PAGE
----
They’ll spin anything.
Did you know that?
There are a few caveats. First, you have to move to the San Francisco Bay area, one of the most expensive places to live in the entire world. You have to work up to 17 hours a day cleaning up after the city’s exploding homeless population. You have to be willing to pick up drug needles and mop up human waste, exposing yourself to unknown toxins and pathogens. When you’re tired, you have to be able to hide in a broom closet for a few hours, so your boss still thinks you’re working.
Finally, you have to work for a public transit system like BART, which receives billions of dollars in state and federal funding. (The general manager makes more than $400,000 a year.)
In other words, you have to rip off taxpayers — because nobody who runs a private enterprise is ever going to let a janitor get away with making nearly ten times their profession’s national median salary.
So there you go. It’s simple…
Working As a Janitor Won’t Make You Rich
In case you’re wondering, the average salary for a janitor is closer to $30,000. I know some janitors who make far less, and it doesn’t matter how much overtime they request.
Janitors in the Bay area like Liang Zhao Zhang have become heroes to the billionaire club over the last few years. They’ve made hundreds of thousands of dollars by working overtime, and there’s a coterie of bloggers and journalists singing their praises.
They describe Zhang’s 17-hour days as a sign of his “insane work ethic,” telling the rest of us our problem is that we’re simply “too proud” to do the kind of work he does.
Most of us with brains know janitors don’t make anywhere near that much money. They’re one of the most exploited and underpaid workforces in America. Zhang’s story is like something out of Monopoly. He landed on the right square. There was an error in his favor, and he’s managed to collect a few hundred thousand dollars. Unfortunately, that won’t even buy him a down payment on a house in San Francisco. It just sounds like a lot of money to anyone who doesn’t live there. Had Zhang worked as a janitor anywhere else in the country, he would still be poor.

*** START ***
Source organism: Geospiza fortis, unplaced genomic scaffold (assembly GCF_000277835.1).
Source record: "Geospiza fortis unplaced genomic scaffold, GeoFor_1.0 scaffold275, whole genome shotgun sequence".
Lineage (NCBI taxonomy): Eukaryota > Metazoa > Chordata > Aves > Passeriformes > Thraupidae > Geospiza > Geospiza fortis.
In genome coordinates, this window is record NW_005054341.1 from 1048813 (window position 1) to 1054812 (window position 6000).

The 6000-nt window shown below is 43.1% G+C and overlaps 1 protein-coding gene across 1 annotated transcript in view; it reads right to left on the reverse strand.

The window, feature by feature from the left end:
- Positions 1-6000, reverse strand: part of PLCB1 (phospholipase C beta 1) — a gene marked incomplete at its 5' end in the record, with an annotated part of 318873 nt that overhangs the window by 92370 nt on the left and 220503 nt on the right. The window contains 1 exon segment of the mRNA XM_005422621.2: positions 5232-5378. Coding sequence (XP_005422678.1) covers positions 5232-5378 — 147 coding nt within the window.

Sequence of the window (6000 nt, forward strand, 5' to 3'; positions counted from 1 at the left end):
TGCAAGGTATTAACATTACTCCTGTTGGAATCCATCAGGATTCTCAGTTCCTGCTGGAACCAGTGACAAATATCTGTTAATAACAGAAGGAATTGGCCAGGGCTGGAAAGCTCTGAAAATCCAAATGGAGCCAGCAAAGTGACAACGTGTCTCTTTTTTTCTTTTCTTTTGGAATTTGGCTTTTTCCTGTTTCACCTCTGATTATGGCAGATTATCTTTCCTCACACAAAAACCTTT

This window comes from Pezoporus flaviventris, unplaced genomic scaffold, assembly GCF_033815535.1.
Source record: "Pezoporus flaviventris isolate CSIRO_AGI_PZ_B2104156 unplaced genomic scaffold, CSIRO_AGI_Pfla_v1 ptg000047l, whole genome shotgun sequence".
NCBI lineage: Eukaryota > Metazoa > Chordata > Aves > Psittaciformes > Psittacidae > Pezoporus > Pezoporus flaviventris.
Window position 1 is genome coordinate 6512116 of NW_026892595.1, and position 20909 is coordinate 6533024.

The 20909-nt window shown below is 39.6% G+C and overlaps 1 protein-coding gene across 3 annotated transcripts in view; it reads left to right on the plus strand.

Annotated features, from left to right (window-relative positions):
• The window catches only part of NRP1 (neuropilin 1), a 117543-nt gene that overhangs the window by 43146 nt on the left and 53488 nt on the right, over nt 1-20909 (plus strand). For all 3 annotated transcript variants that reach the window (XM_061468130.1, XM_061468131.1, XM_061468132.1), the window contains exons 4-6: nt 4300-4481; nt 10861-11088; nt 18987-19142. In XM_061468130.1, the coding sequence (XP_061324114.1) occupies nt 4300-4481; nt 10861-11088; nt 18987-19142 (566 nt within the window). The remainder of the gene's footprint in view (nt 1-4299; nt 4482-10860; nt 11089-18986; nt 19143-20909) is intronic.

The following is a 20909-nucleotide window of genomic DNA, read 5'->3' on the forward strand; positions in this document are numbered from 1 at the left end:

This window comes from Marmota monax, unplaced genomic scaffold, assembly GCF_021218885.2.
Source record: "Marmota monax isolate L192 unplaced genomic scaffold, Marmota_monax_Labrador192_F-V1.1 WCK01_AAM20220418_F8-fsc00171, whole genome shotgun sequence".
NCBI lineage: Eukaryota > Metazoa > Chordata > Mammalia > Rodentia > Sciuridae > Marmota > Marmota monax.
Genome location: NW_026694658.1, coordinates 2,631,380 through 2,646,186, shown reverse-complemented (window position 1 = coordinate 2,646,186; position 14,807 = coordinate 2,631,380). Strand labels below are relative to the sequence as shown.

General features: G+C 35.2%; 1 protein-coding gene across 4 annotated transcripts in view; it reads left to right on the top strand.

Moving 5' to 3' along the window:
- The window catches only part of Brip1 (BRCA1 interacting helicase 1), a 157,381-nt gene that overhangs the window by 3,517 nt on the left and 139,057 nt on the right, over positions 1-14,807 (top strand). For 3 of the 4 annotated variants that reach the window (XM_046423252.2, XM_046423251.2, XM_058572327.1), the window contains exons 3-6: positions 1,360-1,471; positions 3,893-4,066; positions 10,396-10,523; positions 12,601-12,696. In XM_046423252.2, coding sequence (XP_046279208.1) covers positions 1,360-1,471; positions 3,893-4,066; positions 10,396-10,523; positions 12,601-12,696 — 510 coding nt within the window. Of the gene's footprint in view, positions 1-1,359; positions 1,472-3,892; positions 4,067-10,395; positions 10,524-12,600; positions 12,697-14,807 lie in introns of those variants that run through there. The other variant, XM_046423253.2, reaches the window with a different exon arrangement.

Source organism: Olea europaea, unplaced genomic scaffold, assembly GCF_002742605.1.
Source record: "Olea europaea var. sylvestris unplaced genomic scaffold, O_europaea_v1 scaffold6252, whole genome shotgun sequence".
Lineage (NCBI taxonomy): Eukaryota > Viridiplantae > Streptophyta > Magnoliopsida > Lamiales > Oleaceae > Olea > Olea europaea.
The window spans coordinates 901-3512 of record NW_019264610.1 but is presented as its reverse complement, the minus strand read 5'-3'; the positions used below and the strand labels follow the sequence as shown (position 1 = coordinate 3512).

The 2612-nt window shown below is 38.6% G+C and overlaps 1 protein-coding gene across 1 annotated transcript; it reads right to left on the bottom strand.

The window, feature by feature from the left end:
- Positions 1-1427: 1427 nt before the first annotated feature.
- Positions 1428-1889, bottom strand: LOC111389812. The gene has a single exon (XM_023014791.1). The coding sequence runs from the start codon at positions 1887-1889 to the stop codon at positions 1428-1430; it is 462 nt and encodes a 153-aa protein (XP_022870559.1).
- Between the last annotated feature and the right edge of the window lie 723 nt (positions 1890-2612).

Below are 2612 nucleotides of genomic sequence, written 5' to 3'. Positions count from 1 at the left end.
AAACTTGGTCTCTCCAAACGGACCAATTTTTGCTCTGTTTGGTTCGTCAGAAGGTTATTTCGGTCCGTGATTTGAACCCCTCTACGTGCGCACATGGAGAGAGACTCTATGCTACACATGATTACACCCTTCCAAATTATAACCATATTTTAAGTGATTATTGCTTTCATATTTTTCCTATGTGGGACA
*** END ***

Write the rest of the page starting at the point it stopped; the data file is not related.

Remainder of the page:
Zhang wasn’t pulling himself up by his bootstraps. He was benefiting from a public utility’s incompetence, not to mention the conditions that created such a staggering homelessness problem in the first place. If we’re really being honest, Zhang’s financial win isn’t a success story at all. It highlights the massive failure of public institutions.
Alas, never underestimate the billionaire propaganda machine to take a story like this, and flip it upside down.
It’s what they do best.
The Rich Have a Massive Propaganda Machine
You can see why the super-rich love these kinds of stories. They take an exceptional case like Zhang’s, and they spin it into an entirely different reality, one where anyone can get rich.
All they have to do is commit all their waking hours to low-wage work, and rip off taxpayers. Or they just have to invest their life savings on a single stock, which is generally regarded as bad investment advice. Or they just have to hack some state’s lottery system. Or they just have to buy fast fashion from economically vulnerable countries and flip it for a profit in the states. The details change, but the moral remains the same.
It’s always about beating the system instead of reforming it. The hero of billionaire propaganda is always lucky and clever, and it never matters what collateral damage they cause. It doesn’t matter if taxpayers are getting cheated, or if a state has to shut down a lottery system that was supposed to fund scholarships. It doesn’t matter if they support child labor or sweatshops.
It doesn’t matter who gets hurt or suffers more. All that matters is that someone made a lot of money.
These stories ripple through our mainstream media outlets, then wind up on someone’s blog. Since the days of Horatio Alger, all kinds of writers have made money off propaganda to prop up capitalism. They sell this lie to our CEOs and politicians, who fall back on it to justify their inaction in congress. They tell these stories as evidence that you can still get rich. If you’re poor, it’s your fault — not theirs.